Bloomberg.- The European Central Bank will support the euro-area economy even after the end of net asset purchases, Chief Economist Peter Praet said as he acknowledged the recent slowdown in growth.
The plan to cap bond-buying at the end of this year “is not tantamount to a withdrawal of monetary policy accommodation,” and “significant” stimulus is still needed to support inflation, he said in London on Tuesday.
“The sizeable stock of acquired assets and the associated reinvestments, as well as the strong anchor for policy rate expectations provided by our enhanced forward guidance, will continue to deliver the monetary policy stimulus necessary,” Praet said. “In any event, all our policy instruments can be adjusted to ensure that inflation moves towards our aim in a sustained manner.”
The outlook for the euro-area economy has grown gloomy less than a month from the next ECB meeting on Dec. 13, where policy makers are expected to mark a switch from their crisis-fighting mode by endorsing the end of net asset purchases.
Growth in the 19-nation bloc slowed to its weakest pace in four years last quarter as Germany economy probably contracted. While German investor confidence edged up in November, there was little expectation of a speedy recovery, a ZEW report showed on Tuesday.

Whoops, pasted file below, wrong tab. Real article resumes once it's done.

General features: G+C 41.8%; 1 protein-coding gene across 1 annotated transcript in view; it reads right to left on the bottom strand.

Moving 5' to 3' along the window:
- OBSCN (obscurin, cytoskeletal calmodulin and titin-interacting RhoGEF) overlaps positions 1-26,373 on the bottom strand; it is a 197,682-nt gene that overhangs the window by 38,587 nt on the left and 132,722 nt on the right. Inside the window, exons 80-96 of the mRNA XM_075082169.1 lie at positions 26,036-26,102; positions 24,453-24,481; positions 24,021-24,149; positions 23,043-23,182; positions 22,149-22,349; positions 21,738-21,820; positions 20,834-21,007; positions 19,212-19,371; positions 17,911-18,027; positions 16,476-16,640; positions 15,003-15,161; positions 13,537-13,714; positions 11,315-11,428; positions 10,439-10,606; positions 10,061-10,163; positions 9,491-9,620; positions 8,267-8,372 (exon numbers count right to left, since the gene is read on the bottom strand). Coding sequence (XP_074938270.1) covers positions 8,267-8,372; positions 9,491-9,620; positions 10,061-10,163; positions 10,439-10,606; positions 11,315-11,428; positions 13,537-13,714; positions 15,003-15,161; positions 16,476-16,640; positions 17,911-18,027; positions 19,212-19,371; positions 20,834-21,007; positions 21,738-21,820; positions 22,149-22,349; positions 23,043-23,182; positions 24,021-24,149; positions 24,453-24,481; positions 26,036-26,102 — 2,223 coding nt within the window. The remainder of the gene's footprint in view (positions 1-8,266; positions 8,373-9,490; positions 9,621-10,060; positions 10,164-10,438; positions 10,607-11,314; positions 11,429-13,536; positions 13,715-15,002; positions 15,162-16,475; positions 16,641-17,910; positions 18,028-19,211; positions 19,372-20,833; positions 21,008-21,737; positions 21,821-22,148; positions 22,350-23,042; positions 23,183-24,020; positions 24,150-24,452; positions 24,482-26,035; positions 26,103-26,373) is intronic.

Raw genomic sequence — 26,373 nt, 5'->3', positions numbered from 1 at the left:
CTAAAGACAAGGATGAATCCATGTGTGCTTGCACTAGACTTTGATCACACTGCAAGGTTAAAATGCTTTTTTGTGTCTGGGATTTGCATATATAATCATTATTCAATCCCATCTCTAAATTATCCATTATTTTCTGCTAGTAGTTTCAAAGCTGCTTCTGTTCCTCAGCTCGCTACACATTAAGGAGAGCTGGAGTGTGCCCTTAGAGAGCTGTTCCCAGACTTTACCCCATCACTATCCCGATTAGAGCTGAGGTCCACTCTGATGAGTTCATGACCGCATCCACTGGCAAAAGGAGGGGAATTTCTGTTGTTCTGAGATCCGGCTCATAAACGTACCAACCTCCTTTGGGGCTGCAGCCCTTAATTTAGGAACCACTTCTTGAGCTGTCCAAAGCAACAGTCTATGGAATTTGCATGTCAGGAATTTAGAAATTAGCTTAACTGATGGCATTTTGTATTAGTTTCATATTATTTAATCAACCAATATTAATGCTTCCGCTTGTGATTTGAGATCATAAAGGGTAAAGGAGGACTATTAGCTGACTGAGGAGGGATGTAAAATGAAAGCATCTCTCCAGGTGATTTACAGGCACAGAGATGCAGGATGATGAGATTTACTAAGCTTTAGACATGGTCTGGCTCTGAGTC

Praet said the slowdown reflected a loss of global momentum, while domestic demand remained resilient and sentiment indicators were in expansionary territory. That underlying strength of the economy supports policy makers’ confidence that inflation will converge to their goal of just under 2 percent, he said.
Officials need to look through the noise in the data — German growth, for example, may have suffered from a switch to new emissions-testing standards at the country’s powerful auto industry. Only “a substantial degree of change” in the ECB’s current scenario would force a return to non-conventional measures, Praet said.
“Our forward guidance remains an effective firewall to insulate the euro area from unwarranted tightening pressures originating elsewhere,” he said. The ECB “will remain predictable, and we will proceed at a gradual pace.”
Turning to the December meeting, Praet said the Governing Council will communicate more about the horizon of its bond reinvestments. Executive Board member Sabine Lautenschlaeger said Monday she favored a “flexible” reinvestment policy designed to last “not too long in order to adapt and adjust to a changing environment.”
Current market expectations are for the ECB to recycle proceeds from its maturing bonds for “something between two and three years,” Praet told CNBC. “We look through the noise in the data before we clarify this,” he said. “I don’t think we need necessarily to rush.”
Para ver noticia original, haga clic aquí.